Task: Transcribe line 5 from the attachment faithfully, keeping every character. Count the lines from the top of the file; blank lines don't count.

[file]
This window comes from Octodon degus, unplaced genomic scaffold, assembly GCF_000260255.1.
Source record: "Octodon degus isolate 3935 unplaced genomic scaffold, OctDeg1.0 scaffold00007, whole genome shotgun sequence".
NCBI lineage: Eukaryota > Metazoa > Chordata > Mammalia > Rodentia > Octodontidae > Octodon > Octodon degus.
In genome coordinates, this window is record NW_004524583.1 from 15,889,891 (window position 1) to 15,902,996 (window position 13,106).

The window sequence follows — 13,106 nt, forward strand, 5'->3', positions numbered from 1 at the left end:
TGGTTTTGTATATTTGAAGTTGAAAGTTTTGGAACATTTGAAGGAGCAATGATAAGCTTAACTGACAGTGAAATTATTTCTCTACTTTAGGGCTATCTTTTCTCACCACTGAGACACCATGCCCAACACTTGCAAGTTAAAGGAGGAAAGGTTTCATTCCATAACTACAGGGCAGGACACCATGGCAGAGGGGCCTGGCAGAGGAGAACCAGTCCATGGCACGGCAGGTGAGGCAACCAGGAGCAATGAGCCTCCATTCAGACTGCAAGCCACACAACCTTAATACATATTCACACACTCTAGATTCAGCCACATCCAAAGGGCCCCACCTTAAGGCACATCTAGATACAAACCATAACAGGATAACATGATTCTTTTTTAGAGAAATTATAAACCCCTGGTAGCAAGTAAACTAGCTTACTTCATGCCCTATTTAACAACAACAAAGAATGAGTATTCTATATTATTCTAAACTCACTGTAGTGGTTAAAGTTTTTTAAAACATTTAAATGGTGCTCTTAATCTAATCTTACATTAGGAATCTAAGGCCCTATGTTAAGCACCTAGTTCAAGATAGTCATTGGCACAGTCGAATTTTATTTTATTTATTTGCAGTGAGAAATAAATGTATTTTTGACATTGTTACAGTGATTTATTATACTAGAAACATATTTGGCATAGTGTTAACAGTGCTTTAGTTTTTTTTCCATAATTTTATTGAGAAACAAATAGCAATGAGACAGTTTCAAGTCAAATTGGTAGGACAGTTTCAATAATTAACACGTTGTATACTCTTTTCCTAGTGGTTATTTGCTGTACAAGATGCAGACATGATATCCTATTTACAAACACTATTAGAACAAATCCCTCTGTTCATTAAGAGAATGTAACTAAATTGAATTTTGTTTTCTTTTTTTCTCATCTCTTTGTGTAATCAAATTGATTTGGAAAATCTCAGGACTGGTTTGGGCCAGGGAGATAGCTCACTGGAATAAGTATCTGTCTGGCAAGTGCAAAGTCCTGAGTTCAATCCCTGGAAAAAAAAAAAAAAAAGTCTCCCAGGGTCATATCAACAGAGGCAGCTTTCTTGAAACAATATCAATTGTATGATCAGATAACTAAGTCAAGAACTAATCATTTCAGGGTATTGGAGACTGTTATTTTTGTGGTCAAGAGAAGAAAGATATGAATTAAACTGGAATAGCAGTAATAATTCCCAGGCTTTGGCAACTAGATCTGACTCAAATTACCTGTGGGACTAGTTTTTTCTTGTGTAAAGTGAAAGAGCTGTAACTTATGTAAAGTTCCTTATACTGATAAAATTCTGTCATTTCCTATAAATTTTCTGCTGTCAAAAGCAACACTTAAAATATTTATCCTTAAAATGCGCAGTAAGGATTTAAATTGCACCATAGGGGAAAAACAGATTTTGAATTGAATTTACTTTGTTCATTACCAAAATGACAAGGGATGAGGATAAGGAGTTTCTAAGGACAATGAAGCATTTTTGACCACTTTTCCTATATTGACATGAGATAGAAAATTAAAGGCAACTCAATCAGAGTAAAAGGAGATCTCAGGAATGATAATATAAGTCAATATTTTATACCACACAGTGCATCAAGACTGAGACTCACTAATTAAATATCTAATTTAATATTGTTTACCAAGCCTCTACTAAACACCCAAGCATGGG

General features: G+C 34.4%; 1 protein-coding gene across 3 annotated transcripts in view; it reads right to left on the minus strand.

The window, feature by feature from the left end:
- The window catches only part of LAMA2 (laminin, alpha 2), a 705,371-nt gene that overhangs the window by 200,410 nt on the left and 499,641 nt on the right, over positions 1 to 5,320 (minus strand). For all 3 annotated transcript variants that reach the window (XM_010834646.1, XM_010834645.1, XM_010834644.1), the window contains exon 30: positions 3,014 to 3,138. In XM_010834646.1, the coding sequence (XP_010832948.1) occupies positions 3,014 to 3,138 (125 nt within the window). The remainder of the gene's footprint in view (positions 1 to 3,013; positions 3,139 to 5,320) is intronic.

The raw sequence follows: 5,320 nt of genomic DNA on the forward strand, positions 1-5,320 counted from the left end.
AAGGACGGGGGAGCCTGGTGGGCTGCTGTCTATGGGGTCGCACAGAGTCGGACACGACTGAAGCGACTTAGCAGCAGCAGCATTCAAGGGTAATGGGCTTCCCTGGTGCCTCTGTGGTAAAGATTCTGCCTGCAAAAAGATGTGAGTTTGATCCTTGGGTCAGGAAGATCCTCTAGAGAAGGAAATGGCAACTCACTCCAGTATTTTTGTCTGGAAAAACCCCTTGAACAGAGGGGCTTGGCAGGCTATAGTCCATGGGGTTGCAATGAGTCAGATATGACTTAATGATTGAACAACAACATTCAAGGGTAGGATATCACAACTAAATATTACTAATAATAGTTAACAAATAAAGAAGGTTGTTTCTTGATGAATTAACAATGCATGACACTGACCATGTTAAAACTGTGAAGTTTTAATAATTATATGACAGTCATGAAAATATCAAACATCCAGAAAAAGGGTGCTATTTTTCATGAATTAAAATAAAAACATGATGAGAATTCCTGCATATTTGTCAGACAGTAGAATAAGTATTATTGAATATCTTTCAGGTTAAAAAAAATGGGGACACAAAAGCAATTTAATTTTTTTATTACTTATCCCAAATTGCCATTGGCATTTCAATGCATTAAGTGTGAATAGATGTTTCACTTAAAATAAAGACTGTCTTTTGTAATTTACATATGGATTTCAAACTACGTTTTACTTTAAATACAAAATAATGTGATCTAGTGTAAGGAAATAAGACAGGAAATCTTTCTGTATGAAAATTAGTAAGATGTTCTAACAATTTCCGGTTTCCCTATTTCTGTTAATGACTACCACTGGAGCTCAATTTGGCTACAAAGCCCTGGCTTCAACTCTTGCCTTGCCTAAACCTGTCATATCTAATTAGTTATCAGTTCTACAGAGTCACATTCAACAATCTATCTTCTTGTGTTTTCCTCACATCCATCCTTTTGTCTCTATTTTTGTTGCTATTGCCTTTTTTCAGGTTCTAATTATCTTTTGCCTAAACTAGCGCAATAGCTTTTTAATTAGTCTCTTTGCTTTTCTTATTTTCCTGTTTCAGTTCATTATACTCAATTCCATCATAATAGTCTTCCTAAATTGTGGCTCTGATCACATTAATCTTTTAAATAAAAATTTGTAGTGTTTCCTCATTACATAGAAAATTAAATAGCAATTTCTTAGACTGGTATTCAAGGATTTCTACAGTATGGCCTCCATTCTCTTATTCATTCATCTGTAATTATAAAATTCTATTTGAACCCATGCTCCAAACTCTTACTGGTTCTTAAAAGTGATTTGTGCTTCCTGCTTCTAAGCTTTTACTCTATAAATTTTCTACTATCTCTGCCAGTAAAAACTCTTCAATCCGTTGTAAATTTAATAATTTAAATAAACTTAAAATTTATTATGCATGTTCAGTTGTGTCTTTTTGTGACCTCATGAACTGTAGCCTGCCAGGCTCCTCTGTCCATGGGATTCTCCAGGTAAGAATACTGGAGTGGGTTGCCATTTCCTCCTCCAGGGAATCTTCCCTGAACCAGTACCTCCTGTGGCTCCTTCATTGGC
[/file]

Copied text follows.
The window sequence follows — 13,106 nt, forward strand, 5'->3', positions numbered from 1 at the left end: